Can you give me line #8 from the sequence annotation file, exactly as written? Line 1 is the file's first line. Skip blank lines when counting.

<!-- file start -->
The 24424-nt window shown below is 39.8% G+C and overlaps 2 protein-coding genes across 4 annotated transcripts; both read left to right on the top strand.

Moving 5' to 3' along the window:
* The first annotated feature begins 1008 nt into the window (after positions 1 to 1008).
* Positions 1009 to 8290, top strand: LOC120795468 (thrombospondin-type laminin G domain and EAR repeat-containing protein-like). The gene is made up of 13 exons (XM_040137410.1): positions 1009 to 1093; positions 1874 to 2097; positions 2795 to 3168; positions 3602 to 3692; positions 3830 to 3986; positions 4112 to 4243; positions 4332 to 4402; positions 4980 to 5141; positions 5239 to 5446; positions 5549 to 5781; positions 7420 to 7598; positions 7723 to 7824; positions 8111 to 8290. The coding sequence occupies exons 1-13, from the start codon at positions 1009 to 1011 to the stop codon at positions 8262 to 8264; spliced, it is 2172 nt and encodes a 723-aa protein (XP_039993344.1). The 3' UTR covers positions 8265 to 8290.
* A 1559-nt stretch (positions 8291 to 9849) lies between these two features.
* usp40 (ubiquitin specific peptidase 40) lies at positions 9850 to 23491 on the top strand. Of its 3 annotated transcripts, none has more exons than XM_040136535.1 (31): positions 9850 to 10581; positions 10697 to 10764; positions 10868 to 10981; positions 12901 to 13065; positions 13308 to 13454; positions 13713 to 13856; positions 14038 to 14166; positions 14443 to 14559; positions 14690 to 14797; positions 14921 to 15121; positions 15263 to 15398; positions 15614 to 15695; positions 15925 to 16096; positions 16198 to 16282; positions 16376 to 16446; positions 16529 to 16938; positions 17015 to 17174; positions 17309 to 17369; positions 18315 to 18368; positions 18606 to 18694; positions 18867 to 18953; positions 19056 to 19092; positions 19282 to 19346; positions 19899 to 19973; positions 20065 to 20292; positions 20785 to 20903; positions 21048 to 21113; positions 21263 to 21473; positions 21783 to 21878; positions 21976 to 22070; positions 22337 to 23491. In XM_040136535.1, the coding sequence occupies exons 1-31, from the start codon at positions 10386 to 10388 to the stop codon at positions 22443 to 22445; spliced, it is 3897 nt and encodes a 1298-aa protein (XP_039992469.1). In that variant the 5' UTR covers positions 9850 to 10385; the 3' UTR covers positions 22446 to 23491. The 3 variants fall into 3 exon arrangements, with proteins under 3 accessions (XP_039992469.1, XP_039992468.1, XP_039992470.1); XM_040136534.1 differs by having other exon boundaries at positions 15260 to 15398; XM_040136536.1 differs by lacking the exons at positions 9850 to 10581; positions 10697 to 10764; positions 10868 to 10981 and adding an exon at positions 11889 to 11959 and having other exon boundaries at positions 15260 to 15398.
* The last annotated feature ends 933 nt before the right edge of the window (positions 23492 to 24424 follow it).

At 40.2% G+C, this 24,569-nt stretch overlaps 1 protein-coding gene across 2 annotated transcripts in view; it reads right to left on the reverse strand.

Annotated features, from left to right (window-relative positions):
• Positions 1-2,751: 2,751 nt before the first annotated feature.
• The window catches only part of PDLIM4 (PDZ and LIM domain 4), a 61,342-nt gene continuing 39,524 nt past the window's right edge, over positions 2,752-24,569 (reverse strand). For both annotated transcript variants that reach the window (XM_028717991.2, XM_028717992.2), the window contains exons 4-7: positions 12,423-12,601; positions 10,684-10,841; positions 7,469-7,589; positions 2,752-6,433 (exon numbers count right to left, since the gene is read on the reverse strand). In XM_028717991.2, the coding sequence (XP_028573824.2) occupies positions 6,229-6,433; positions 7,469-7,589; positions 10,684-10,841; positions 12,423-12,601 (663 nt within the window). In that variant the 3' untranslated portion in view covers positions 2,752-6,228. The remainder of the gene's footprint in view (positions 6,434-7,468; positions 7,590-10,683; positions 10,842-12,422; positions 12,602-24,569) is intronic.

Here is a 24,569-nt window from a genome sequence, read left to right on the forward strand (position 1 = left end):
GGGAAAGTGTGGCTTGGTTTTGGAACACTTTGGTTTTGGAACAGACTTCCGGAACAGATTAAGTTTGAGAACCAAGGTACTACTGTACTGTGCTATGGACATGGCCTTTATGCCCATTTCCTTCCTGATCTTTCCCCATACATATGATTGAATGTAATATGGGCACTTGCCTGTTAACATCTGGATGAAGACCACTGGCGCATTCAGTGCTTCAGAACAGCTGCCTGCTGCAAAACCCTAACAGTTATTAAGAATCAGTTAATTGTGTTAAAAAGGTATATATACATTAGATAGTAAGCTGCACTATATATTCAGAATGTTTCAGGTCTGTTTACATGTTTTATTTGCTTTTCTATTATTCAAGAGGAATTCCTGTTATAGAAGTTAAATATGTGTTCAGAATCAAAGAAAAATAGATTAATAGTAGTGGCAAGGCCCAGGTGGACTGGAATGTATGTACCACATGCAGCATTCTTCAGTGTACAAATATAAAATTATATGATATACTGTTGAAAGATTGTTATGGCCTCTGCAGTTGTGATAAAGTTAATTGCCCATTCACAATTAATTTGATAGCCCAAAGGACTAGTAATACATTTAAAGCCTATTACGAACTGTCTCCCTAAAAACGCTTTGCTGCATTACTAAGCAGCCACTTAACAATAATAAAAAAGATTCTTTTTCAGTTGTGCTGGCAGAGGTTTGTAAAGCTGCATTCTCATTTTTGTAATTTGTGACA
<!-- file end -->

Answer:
At 40.2% G+C, this 24,569-nt stretch overlaps 1 protein-coding gene across 2 annotated transcripts in view; it reads right to left on the reverse strand.